HOME SCHOOLING / INTERNATIONAL
Russia
Russia

June 29, 2011

Legal Guide Published by Homeschool Advocate


This newly published legal guide to homeschooling in Russia is meant to help home educators navigate regulations on their own.

Another positive development for home education in Russia is the appearance of a new book for homeschoolers. The 350-page Without the School: The Legal Guide for Family Education and Externship was written by Pavel Parfentiev, chairman of the board of the IPO “For Family Rights” and released in April. The book is published in Russian, of course.

The book is the comprehensive guide for resolving the legal problems of Russian families who are planning to homeschool their children or who are already involved in the homeschool journey. The book includes three sections, as well as a disk with additional resources.

The first section covers popular myths about homeschooling and presents the real facts: academic achievement, socialization, reasons for homeschooling, etc.

The second part is an in-depth study of the Russian legislation and regulatory acts, relating to the homeschooling process from the start to the final government attestation of the student. The comprehensive but clear exposition is quite understandable. Many of the questions covered in this section have never been seriously discussed before. An important feature is that the book analyzes not only the federal law but also Russia’s regional laws about homeschooling.

The third part includes step-by-step instructions for resolving many of the typical legal situations that homeschooling parents may encounter.

The appearance of the book is very important for Russian homeschoolers, because in many regions it is still extremely difficult for parents to exercise their right to homeschool their children. Mr. Parfentiev is a known family rights activist and homeschooling consultant, and he has helped Russian homeschooling families resolve their legal problems in practice for several years.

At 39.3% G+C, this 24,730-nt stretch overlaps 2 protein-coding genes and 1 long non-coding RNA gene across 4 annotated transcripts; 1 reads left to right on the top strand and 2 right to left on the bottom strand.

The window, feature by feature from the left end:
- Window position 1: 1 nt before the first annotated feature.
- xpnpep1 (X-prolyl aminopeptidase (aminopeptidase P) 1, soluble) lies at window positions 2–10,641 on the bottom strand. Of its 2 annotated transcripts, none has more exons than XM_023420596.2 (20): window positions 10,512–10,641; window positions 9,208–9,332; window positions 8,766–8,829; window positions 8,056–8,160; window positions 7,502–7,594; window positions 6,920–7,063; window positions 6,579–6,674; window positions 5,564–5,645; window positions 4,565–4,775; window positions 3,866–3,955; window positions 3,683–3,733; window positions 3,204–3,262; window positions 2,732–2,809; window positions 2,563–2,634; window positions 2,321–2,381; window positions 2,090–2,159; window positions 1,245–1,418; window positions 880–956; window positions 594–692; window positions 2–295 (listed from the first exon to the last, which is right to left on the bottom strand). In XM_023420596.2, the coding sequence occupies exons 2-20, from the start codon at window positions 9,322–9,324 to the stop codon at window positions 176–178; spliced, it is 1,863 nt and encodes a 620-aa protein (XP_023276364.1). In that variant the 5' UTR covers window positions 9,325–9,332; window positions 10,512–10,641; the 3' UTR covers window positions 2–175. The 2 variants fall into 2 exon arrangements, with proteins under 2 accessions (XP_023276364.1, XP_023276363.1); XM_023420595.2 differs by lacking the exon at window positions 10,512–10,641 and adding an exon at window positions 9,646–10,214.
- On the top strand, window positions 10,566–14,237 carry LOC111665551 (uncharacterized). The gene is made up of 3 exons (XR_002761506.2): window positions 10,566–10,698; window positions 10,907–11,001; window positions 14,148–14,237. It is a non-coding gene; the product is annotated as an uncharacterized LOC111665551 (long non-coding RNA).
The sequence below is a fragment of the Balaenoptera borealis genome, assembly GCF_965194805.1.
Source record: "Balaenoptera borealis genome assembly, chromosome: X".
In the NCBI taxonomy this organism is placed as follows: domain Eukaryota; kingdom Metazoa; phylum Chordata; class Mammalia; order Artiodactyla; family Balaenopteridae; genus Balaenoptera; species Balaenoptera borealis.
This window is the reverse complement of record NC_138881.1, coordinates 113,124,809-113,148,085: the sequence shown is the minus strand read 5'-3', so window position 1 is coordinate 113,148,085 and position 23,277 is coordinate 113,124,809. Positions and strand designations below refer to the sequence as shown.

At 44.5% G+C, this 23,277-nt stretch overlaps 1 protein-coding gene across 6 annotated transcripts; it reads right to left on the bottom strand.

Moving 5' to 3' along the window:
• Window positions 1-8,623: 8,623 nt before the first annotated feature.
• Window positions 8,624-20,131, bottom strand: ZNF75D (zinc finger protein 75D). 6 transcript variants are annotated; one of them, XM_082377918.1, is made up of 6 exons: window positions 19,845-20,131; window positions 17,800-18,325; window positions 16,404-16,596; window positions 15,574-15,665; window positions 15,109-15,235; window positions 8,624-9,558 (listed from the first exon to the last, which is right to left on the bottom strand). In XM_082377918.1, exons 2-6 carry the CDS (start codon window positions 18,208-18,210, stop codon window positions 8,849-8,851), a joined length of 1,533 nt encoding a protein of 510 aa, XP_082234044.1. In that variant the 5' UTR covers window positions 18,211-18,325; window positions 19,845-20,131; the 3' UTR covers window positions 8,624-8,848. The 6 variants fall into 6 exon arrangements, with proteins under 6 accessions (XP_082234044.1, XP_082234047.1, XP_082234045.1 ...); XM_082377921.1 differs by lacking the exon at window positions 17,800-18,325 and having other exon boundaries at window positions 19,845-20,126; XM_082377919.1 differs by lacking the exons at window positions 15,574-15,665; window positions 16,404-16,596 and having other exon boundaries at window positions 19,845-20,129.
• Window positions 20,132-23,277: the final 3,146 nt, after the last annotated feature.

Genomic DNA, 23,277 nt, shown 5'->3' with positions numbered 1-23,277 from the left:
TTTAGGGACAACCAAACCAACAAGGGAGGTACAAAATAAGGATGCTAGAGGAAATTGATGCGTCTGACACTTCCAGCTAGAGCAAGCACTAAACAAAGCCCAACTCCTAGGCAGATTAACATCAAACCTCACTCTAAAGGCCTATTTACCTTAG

The book has attracted the attention of parents and school administrators. In many cases, the violation of parental rights by Russian school officials is not caused by bad intentions, but by their lack of legal and practical knowledge in the area of homeschool law. It is worth mentioning that the IPO “For Family Rights” is sometimes contacted by school administrators, and even local educational officials, asking for consultations.

Now Russian homeschoolers have a reliable guide that can help them to resolve—without any additional assistance—typical legal problems.

“For Family Rights” Helps Homeschooler with Serious Legal Difficulties

When the problem is difficult to resolve independently, the IPO “For Family Rights” helps homeschool families through consultations and practical support. One specific case, included in Without the School, is an illustration. The principal of a school in Novosibirsk was very persistent in refusing to let a family homeschool their 8th-grader. His position remained unchanged, even when he was informed that his actions were contrary to the law. He tried to misinform the local Commission for Juvenile Affairs that the mother was preventing her child from receiving a proper education. Such a charge can lead to serious consequences for families in Russia.

Fortunately for the family, the mother was a member of the IPO “For Family Rights,” and she informed the organization about the potential problems. The organization intervened in the case. “For Family Rights” provided the family with all of the necessary information, helped to prepare official petitions, and contacted the regional Ministry of Education and other officials on their behalf. As a result, the boy was successfully recognized as a student officially receiving his education through homeschooling. We were informed that the principal was charged with an administrative offence and was fined by the local court. As he has persisted in causing trouble for the family, “For Family Rights” has contacted the authorities for the second time. As a result, the family was successfully attached to a school that is friendly to homeschoolers, where the rights of the boy and his parents will not be violated.

Prepared by the International Relations Group of the IPO “For Family Rights”

 Other Resources

Learn more by visiting HSLDA’s Russia webpage.